Friday, March 13, 2015

Northwoods trail runs through Minnesota’s newest state park

Trail connecting Soudan Underground Mine and Lake
Vermilion state parks. Photo courtesy of Minn. DNR.

Lake Vermilion S.P. covers
3000 acres near Soudan


Day hikers can learn about bats and mining on Minnesota’s newest state park in Soudan.

Lake Vermilion State Park opened in 2010 after Minnesota purchased land from U.S. Steel. With limited facilities for now, the park’s only marked and official trail is the 2.4-mile looping Alaska Shaft Trail.

Alaska Shaft
The best way to access that trail actually is through the adjacent Soudan Underground Mine State Park. To reach the trailhead, from U.S. Hwy. 169 in Soudan turn north onto County Road 4594 (aka Jasper Street), then right/northwest onto County Road 4598 (aka First Street), and enter the Soudan Underground Mine park. The street becomes Stuntz Bay Road inside the park. At the first intersection, go left/west. A dirt lot is available for vehicles at the park offices. From there, follow the road east, crossing Stuntz Bay Road just north of the intersection.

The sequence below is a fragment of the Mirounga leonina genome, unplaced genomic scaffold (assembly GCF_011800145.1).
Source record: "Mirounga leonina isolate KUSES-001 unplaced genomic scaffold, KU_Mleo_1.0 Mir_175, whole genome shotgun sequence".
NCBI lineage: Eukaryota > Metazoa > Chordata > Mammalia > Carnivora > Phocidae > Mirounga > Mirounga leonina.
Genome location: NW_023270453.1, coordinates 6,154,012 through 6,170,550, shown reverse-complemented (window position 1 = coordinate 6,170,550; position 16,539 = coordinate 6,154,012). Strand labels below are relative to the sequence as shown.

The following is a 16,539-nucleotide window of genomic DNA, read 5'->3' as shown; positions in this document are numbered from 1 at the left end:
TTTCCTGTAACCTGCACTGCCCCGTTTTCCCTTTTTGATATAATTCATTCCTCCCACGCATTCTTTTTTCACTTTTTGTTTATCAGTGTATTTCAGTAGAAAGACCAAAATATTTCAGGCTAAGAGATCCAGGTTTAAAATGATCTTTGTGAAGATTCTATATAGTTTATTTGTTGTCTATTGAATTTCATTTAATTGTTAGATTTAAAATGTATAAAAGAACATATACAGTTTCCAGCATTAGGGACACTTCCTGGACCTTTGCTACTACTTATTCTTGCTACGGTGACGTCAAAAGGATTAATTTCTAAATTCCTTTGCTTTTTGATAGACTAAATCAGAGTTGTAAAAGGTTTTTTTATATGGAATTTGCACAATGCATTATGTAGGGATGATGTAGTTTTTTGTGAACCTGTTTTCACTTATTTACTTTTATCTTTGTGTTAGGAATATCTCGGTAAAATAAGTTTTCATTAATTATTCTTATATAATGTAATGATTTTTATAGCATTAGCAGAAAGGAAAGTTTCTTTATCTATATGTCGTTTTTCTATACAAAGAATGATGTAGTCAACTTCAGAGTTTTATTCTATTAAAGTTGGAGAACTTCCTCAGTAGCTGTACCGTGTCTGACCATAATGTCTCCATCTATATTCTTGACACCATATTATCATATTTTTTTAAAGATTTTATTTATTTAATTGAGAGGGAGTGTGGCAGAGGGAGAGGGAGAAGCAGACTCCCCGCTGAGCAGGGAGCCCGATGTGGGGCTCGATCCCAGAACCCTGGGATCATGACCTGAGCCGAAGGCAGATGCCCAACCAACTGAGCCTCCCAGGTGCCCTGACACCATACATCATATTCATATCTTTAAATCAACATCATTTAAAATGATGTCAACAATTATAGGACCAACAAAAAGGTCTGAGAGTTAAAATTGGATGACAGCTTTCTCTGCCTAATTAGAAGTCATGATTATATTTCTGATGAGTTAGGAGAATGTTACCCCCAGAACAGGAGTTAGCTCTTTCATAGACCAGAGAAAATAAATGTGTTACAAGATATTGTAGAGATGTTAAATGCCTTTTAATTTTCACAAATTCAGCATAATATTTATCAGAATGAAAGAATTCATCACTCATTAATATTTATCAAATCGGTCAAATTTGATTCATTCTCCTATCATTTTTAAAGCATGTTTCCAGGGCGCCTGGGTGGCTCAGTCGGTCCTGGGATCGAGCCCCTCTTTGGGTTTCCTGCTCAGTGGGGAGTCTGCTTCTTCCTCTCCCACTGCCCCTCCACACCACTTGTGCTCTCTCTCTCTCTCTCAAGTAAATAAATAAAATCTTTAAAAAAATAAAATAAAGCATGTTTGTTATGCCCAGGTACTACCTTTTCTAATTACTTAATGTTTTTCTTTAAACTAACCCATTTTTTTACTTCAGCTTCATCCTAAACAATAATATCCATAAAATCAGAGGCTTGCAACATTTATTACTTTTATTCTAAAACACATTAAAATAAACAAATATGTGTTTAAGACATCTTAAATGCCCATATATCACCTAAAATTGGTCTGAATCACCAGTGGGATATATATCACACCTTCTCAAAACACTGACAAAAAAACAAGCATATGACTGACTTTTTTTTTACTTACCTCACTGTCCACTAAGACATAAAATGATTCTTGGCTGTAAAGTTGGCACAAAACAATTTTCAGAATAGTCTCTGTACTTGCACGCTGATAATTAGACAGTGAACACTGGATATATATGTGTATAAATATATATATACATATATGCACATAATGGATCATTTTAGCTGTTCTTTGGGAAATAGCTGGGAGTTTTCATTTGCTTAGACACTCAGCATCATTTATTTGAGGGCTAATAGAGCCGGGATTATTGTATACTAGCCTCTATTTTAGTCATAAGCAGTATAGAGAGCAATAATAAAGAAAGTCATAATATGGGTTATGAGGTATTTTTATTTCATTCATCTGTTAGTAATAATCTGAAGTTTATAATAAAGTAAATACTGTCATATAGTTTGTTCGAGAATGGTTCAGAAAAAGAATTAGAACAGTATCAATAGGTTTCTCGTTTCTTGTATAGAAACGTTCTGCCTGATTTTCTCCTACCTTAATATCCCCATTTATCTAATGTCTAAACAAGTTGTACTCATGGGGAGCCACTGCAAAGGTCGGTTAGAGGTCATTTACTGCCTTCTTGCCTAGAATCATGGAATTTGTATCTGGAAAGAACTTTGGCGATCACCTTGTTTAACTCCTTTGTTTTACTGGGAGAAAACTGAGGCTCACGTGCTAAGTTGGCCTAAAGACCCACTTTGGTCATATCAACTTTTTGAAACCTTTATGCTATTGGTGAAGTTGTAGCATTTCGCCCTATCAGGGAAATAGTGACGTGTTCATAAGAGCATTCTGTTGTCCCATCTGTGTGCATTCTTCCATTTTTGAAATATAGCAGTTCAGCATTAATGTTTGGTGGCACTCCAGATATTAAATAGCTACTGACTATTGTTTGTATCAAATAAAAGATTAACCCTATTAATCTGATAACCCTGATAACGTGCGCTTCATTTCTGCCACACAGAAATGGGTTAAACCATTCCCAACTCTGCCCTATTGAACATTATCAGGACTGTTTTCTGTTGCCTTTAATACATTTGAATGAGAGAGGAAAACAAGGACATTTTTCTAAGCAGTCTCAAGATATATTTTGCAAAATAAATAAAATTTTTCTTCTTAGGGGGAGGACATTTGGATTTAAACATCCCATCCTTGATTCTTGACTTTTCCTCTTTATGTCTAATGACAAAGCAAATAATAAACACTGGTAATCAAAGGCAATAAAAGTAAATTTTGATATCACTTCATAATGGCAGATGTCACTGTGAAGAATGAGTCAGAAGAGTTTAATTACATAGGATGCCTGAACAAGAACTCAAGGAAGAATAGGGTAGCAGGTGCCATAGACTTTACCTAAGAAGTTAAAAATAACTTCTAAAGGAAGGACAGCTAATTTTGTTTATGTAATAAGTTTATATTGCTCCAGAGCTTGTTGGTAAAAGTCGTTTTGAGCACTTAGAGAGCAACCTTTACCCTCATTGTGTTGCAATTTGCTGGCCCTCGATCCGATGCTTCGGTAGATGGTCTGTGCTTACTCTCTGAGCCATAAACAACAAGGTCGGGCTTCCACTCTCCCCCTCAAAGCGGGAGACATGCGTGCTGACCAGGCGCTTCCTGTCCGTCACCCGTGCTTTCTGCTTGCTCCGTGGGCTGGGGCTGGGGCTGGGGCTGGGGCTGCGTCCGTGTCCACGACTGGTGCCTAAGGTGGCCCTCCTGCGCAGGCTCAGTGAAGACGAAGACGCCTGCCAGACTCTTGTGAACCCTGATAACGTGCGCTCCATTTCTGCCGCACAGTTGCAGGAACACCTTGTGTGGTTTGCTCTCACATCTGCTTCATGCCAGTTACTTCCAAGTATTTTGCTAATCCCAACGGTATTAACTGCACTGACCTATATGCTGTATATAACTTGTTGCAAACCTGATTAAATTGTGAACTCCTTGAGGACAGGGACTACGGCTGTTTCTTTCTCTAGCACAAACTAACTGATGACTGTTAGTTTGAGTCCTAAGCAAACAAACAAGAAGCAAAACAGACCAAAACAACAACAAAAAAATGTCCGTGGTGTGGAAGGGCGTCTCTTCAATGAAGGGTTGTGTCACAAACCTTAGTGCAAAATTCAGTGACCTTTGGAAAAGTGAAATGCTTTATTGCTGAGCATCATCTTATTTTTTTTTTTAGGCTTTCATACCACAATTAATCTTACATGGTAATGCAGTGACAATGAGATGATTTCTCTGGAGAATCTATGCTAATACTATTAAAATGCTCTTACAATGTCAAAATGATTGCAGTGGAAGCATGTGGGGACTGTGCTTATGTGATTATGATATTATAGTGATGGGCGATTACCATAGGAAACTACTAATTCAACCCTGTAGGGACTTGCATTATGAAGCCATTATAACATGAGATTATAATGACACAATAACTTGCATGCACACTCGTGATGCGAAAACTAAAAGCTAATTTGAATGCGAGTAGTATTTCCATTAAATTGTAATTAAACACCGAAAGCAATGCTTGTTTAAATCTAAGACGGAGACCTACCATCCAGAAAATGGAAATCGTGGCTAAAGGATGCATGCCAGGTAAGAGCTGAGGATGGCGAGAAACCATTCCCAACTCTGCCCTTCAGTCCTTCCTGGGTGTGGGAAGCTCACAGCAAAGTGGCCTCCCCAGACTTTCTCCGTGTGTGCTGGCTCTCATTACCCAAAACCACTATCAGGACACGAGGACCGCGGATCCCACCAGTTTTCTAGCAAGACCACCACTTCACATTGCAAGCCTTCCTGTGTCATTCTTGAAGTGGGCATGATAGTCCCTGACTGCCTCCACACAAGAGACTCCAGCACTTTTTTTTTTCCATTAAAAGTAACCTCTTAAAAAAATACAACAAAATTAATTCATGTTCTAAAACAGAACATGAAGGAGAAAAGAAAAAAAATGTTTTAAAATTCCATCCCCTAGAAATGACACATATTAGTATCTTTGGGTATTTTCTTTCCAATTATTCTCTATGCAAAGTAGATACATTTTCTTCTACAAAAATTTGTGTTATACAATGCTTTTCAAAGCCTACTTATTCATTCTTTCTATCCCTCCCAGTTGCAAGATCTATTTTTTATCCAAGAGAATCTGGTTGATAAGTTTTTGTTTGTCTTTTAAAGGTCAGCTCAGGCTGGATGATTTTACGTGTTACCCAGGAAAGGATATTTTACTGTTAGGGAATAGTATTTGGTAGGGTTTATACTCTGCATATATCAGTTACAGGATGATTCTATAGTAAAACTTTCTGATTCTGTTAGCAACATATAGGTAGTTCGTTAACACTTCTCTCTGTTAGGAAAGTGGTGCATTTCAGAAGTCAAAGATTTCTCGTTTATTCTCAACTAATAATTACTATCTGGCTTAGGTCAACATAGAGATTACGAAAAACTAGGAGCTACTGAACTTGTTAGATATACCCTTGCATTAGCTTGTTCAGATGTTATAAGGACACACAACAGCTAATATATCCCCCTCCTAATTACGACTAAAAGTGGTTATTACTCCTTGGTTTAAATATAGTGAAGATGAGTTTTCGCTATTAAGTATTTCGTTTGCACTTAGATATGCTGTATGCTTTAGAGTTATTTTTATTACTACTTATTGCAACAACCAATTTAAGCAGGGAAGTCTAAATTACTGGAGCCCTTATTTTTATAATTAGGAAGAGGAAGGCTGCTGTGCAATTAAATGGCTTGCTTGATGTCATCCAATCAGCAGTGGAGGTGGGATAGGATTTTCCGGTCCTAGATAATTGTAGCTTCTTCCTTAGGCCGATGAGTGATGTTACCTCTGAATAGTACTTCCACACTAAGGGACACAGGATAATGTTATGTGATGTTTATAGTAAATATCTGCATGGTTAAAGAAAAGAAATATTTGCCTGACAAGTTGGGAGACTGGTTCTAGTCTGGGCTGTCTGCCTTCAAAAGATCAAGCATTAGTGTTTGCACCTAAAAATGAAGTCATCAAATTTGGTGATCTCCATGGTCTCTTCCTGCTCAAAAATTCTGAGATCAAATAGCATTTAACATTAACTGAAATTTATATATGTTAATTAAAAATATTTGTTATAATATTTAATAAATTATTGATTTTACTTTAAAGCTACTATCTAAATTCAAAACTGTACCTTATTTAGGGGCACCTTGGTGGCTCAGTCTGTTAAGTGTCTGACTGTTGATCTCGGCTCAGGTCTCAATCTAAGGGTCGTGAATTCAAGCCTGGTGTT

The stem trail to the loop heads past a geological feature of iron ore, the likes of which attracted miners here during the 1800s. Beyond that is the Alaska Shaft, which covered in a metal cage reaches to the 12th level of the expansive mine beneath your feet.

Bat programs frequently are held at the Alaska Shaft. The underground mine is home to around 12,000 mouse-size brown bats. They usually can be seen exiting the shaft at dusk from April through September with April-May and then August-September sporting the most traffic.

Change in the trees
The trail continues east of the shaft, entering Lake Vermilion State Park, where the loop is located. The new start park covers 3000 acres and boasts five miles of shoreline on its namesake.

You may notice that the trees at the trail’s beginning and around the Alaska Shaft are much taller and wider than those in Lake Vermilion park. The state took control of Soudan Underground Mine park in the early 1960s but during the intervening time U.S. Steel logged off the trees on the section that is now Lake Vermilion park. The trees along the loop are much younger.

As the loop reaches its northeast corner, a spur leads to a rise that offers a pretty overlook of the park’s rolling terrain.

Upon completing the loop, retrace your steps on stem trail to the parking lot.

Learn about trail guidebooks available in the Hittin’ the Trail series.